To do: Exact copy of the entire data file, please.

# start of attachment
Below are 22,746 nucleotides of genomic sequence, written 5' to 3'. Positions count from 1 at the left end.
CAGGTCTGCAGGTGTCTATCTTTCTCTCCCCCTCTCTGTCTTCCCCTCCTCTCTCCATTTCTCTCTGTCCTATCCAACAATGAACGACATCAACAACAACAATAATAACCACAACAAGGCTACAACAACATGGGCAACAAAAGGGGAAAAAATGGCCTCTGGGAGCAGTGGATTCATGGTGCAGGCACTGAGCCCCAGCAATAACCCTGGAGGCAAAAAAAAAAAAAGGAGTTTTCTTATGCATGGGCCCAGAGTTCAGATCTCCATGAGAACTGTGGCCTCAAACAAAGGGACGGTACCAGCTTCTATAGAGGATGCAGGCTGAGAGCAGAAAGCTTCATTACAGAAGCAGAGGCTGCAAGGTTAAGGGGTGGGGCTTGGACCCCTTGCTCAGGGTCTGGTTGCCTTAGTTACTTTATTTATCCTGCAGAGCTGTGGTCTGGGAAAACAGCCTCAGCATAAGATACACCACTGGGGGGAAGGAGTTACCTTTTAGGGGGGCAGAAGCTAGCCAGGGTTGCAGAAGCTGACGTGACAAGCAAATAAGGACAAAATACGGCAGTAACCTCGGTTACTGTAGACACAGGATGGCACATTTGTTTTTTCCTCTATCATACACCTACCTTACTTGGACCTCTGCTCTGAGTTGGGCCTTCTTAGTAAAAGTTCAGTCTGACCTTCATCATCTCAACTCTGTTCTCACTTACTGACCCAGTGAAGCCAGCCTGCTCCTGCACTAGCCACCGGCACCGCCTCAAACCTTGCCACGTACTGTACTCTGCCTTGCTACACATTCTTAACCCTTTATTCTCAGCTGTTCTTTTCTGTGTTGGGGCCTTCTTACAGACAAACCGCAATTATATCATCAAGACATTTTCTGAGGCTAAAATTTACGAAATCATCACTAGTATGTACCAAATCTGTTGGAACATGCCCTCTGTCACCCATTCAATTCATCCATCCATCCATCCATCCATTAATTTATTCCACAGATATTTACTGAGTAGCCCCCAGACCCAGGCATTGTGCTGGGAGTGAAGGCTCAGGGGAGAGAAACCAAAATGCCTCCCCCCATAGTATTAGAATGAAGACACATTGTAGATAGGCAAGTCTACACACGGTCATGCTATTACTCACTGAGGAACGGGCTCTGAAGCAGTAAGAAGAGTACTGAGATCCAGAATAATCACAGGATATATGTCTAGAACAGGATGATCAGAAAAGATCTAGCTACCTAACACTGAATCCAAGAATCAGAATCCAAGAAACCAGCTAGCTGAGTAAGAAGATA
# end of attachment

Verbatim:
Below are 22,746 nucleotides of genomic sequence, written 5' to 3'. Positions count from 1 at the left end.
CAGGTCTGCAGGTGTCTATCTTTCTCTCCCCCTCTCTGTCTTCCCCTCCTCTCTCCATTTCTCTCTGTCCTATCCAACAATGAACGACATCAACAACAACAATAATAACCACAACAAGGCTACAACAACATGGGCAACAAAAGGGGAAAAAATGGCCTCTGGGAGCAGTGGATTCATGGTGCAGGCACTGAGCCCCAGCAATAACCCTGGAGGCAAAAAAAAAAAAAGGAGTTTTCTTATGCATGGGCCCAGAGTTCAGATCTCCATGAGAACTGTGGCCTCAAACAAAGGGACGGTACCAGCTTCTATAGAGGATGCAGGCTGAGAGCAGAAAGCTTCATTACAGAAGCAGAGGCTGCAAGGTTAAGGGGTGGGGCTTGGACCCCTTGCTCAGGGTCTGGTTGCCTTAGTTACTTTATTTATCCTGCAGAGCTGTGGTCTGGGAAAACAGCCTCAGCATAAGATACACCACTGGGGGGAAGGAGTTACCTTTTAGGGGGGCAGAAGCTAGCCAGGGTTGCAGAAGCTGACGTGACAAGCAAATAAGGACAAAATACGGCAGTAACCTCGGTTACTGTAGACACAGGATGGCACATTTGTTTTTTCCTCTATCATACACCTACCTTACTTGGACCTCTGCTCTGAGTTGGGCCTTCTTAGTAAAAGTTCAGTCTGACCTTCATCATCTCAACTCTGTTCTCACTTACTGACCCAGTGAAGCCAGCCTGCTCCTGCACTAGCCACCGGCACCGCCTCAAACCTTGCCACGTACTGTACTCTGCCTTGCTACACATTCTTAACCCTTTATTCTCAGCTGTTCTTTTCTGTGTTGGGGCCTTCTTACAGACAAACCGCAATTATATCATCAAGACATTTTCTGAGGCTAAAATTTACGAAATCATCACTAGTATGTACCAAATCTGTTGGAACATGCCCTCTGTCACCCATTCAATTCATCCATCCATCCATCCATCCATTAATTTATTCCACAGATATTTACTGAGTAGCCCCCAGACCCAGGCATTGTGCTGGGAGTGAAGGCTCAGGGGAGAGAAACCAAAATGCCTCCCCCCATAGTATTAGAATGAAGACACATTGTAGATAGGCAAGTCTACACACGGTCATGCTATTACTCACTGAGGAACGGGCTCTGAAGCAGTAAGAAGAGTACTGAGATCCAGAATAATCACAGGATATATGTCTAGAACAGGATGATCAGAAAAGATCTAGCTACCTAACACTGAATCCAAGAATCAGAATCCAAGAAACCAGCTAGCTGAGTAAGAAGATA